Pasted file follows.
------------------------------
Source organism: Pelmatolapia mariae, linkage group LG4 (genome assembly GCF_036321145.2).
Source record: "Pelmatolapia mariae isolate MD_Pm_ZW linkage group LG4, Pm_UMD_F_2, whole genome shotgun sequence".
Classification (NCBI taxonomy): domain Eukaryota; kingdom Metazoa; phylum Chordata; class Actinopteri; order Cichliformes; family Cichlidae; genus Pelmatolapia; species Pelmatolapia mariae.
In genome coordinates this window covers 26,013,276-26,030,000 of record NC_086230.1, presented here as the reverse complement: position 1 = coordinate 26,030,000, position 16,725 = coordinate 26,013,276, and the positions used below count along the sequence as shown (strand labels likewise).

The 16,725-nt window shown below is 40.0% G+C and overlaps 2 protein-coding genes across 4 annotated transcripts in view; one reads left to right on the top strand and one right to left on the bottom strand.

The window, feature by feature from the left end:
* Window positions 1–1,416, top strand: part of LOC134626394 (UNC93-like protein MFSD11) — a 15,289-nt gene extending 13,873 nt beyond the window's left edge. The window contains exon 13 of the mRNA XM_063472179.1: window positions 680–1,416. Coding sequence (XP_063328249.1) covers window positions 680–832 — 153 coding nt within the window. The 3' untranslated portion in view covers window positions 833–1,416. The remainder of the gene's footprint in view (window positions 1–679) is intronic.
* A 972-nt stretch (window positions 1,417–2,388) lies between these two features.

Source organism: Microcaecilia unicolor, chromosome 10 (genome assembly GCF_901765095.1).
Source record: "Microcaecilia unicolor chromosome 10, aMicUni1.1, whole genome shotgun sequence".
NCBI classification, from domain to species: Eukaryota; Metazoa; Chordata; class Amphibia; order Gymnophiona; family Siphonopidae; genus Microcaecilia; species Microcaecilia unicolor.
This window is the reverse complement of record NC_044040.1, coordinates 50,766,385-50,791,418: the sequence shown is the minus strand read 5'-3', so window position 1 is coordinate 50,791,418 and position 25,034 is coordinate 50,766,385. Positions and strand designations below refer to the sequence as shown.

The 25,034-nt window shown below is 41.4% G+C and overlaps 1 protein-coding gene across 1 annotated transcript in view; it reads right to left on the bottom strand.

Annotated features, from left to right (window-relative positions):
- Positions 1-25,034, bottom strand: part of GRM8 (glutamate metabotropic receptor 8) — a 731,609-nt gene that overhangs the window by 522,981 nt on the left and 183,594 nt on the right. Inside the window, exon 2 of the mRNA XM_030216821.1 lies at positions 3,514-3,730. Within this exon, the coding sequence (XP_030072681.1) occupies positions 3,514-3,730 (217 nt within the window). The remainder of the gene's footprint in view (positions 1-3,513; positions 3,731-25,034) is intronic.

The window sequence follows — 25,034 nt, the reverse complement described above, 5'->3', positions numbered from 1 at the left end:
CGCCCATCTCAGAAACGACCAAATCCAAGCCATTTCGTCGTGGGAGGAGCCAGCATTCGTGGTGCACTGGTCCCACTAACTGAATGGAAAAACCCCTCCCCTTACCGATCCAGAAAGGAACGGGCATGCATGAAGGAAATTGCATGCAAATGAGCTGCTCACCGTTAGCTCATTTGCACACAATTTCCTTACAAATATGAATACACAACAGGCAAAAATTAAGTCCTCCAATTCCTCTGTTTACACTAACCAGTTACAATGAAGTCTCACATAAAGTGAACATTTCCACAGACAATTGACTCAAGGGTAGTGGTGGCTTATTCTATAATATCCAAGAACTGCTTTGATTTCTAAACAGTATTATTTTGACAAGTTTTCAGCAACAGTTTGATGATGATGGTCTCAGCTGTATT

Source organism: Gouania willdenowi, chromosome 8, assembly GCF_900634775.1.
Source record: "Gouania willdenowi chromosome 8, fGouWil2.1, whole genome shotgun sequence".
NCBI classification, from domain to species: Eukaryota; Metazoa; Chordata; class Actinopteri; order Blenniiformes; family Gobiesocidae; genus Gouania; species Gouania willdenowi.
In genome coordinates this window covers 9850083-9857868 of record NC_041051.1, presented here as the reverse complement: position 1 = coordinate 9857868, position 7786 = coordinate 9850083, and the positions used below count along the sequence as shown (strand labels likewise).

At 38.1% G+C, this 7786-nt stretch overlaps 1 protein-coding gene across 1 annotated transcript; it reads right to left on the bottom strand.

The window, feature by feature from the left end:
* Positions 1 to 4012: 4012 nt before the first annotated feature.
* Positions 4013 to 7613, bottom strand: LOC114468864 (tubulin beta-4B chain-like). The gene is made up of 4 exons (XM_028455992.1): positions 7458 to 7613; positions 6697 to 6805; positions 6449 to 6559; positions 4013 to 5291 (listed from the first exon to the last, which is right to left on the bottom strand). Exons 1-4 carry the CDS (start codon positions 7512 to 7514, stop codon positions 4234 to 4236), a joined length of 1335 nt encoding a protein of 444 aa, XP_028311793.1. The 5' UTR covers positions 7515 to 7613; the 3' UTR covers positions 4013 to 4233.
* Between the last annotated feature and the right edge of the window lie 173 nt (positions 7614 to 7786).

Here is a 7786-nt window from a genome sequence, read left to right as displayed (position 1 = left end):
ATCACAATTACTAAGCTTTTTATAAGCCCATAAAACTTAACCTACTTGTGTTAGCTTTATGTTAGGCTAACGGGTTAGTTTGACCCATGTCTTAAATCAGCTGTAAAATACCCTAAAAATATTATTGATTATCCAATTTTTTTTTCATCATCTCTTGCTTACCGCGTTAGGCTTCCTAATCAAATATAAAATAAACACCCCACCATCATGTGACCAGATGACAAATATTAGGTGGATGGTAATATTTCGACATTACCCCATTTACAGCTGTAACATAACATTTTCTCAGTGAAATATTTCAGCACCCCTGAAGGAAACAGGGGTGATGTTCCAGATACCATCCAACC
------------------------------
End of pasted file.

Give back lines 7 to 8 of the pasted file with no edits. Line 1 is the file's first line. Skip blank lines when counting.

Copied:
* Window positions 1–1,416, top strand: part of LOC134626394 (UNC93-like protein MFSD11) — a 15,289-nt gene extending 13,873 nt beyond the window's left edge. The window contains exon 13 of the mRNA XM_063472179.1: window positions 680–1,416. Coding sequence (XP_063328249.1) covers window positions 680–832 — 153 coding nt within the window. The 3' untranslated portion in view covers window positions 833–1,416. The remainder of the gene's footprint in view (window positions 1–679) is intronic.
* A 972-nt stretch (window positions 1,417–2,388) lies between these two features.